Giants invading the tropics: the oriental vessel fern, Angiopteris evecta (Marattiaceae)
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- Christenhusz, M.J.M. & Toivonen, T.K. Biol Invasions (2008) 10: 1215. doi:10.1007/s10530-007-9197-7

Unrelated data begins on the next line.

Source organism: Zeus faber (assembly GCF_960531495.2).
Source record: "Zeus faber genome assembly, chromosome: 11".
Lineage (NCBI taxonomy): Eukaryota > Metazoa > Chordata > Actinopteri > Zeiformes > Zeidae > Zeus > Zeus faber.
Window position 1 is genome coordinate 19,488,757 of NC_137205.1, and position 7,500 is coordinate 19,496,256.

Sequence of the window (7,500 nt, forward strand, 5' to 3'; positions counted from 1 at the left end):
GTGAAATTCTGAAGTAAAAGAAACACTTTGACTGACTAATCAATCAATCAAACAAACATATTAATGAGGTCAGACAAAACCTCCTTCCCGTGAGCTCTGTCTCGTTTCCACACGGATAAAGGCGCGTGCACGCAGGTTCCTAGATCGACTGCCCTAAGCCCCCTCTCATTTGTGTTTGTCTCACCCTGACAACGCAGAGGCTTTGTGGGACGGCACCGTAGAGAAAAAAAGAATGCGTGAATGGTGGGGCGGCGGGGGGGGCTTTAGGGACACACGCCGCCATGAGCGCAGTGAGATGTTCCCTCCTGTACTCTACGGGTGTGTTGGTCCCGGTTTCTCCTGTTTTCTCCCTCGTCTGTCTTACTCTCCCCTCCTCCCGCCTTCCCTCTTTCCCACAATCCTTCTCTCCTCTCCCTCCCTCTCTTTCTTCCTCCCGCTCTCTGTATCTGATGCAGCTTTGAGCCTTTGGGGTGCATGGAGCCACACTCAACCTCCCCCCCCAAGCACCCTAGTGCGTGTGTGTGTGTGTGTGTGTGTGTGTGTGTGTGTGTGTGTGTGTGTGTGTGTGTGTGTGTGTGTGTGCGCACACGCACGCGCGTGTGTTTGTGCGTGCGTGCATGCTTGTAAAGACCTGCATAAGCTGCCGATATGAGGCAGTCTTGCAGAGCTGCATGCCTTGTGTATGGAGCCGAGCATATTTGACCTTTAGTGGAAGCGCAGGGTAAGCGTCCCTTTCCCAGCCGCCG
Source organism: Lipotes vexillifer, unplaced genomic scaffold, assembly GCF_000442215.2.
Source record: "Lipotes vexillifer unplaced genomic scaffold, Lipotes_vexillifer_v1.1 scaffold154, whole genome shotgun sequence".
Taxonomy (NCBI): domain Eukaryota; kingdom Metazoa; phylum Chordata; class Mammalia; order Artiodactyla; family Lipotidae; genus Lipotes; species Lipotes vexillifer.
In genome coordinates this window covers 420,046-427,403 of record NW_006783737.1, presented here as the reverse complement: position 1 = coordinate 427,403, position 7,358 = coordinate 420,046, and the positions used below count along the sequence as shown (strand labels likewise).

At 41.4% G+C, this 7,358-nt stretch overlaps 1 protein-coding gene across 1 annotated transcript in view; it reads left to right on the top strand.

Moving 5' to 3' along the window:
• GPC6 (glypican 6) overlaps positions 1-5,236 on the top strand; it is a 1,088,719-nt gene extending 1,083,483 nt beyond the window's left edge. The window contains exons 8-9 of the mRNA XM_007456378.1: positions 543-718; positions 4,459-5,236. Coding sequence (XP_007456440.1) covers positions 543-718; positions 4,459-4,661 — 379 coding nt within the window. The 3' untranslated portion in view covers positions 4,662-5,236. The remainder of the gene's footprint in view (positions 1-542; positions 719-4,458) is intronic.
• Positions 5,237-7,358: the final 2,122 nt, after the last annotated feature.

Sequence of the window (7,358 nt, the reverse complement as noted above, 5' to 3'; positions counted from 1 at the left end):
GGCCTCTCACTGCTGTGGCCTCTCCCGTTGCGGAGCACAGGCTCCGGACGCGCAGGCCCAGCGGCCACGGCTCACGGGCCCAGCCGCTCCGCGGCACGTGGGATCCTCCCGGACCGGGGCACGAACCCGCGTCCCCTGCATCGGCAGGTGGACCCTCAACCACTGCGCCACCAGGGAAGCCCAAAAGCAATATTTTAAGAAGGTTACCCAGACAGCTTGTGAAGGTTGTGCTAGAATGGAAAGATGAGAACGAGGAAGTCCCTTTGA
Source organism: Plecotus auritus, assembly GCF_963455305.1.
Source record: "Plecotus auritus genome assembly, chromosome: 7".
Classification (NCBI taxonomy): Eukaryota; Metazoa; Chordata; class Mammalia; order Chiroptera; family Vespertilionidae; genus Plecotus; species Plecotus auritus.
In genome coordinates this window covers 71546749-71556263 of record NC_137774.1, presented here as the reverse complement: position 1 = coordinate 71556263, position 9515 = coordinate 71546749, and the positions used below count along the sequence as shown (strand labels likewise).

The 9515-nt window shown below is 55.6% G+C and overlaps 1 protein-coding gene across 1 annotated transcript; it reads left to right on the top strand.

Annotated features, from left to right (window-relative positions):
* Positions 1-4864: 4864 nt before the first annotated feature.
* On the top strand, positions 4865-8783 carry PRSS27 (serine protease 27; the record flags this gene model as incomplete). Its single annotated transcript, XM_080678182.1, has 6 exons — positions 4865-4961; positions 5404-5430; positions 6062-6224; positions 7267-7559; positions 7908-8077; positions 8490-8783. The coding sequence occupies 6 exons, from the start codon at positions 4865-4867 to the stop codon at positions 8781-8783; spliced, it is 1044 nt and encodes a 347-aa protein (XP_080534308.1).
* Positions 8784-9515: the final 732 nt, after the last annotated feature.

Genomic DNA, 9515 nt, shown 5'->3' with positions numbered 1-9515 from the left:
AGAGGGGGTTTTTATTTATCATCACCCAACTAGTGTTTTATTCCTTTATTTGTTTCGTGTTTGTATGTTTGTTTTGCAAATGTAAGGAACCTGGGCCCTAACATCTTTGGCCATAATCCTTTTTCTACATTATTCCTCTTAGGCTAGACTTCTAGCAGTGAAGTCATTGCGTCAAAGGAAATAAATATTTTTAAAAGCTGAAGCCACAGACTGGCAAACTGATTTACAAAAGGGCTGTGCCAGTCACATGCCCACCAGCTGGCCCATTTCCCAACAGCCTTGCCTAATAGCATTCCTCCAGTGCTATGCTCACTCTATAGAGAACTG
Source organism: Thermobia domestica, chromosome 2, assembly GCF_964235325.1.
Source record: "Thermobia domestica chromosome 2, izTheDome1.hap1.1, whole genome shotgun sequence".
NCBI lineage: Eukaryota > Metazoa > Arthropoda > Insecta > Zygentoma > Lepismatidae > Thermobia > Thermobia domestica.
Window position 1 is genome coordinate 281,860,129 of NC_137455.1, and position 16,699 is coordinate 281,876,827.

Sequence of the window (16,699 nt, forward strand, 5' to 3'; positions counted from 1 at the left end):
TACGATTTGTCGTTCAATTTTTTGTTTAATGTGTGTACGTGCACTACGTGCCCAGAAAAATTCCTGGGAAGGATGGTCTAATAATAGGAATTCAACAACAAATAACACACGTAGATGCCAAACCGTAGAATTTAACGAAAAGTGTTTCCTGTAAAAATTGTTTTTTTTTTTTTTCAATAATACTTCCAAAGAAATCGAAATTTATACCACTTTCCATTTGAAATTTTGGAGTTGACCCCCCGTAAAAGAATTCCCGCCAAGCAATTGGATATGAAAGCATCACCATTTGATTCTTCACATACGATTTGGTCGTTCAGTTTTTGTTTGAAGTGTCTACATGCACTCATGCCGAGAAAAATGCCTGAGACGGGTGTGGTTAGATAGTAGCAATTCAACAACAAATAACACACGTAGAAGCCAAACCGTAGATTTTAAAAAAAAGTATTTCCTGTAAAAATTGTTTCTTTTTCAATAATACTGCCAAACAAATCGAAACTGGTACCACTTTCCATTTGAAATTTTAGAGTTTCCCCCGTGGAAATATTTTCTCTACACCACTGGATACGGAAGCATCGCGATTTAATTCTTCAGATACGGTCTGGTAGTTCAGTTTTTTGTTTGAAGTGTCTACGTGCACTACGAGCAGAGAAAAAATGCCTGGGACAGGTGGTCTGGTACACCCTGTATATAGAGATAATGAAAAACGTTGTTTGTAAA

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The Oriental vessel fern, Angiopteris evecta (G.Forst.) Hoffm. (Marattiaceae), has its native range in the South Pacific. This species has been introduced into other localities since the 18th century and is now listed as an invasive species in several regions (Jamaica, Hawaii and Costa Rica). The purpose of our study is (1) to trace the distributional history of the species, and (2) to model its potential future range based on climatic conditions. The native range and the history of introduction are based on the existing literature and on 158 specimens from 15 herbaria, together with field observations. As there are taxonomic problems surrounding A. evecta, we limited our analysis to samples from the Pacific, most closely resembling the type from Tahiti. We modelled the potential range using GARP species distribution modelling with basic climatic variables, elevation, and location in relation to the coast. Analysis of past records shows that the species is able to colonise new ecosystems with relative ease. The modelling reveals that the species could be cultivated over a much wider range than where it currently is grown. The escape of cultivated plants into nature is probably due to distance from natural areas and is limited by local ecological factors, such as soil conditions or competitors. The predicted distribution in Asia and Madagascar is similar to the native distribution of the entire genus Angiopteris. It can therefore be assumed that most Angiopteris species have similar climatic preferences, and the absence of A. evecta in this predicted region may be due to dispersal limitation. In the Americas there is no native Angiopteris, but our climatic model predicts a vast potential habitat in tropical America; an invasion of A. evecta should be anticipated here in localities where the species is cultivated. Vessel ferns are known to alter the natural environment, which may reduce local biodiversity. Since A. evecta is not yet widely cultivated, it is advisable to restrict the trade and spread of the species and to discourage its cultivation as an ornamental. The global climate data available for modelling is however not detailed enough to predict the spread of A. evecta on a local or regional scale.